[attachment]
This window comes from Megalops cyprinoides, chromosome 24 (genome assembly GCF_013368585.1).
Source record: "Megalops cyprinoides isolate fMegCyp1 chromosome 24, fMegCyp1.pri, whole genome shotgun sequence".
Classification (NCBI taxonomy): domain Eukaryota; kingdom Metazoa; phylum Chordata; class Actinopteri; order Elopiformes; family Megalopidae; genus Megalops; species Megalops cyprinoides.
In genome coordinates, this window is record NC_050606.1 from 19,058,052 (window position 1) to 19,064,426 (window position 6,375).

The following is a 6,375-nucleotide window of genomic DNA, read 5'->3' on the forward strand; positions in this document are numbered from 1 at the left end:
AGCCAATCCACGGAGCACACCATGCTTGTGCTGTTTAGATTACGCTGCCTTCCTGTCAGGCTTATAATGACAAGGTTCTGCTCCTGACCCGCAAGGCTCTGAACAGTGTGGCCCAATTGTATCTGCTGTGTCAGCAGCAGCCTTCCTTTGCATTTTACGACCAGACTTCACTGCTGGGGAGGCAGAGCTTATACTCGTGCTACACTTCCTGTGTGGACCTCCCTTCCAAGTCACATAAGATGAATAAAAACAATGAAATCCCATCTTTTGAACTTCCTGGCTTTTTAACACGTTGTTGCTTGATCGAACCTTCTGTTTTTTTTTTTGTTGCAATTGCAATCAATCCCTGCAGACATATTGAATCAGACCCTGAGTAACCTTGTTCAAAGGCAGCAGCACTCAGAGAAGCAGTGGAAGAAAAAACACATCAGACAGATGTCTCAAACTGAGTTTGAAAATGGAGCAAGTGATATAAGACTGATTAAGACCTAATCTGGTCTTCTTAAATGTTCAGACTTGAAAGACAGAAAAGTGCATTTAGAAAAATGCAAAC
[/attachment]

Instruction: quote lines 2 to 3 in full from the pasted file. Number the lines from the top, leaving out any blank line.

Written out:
Source record: "Megalops cyprinoides isolate fMegCyp1 chromosome 24, fMegCyp1.pri, whole genome shotgun sequence".
Classification (NCBI taxonomy): domain Eukaryota; kingdom Metazoa; phylum Chordata; class Actinopteri; order Elopiformes; family Megalopidae; genus Megalops; species Megalops cyprinoides.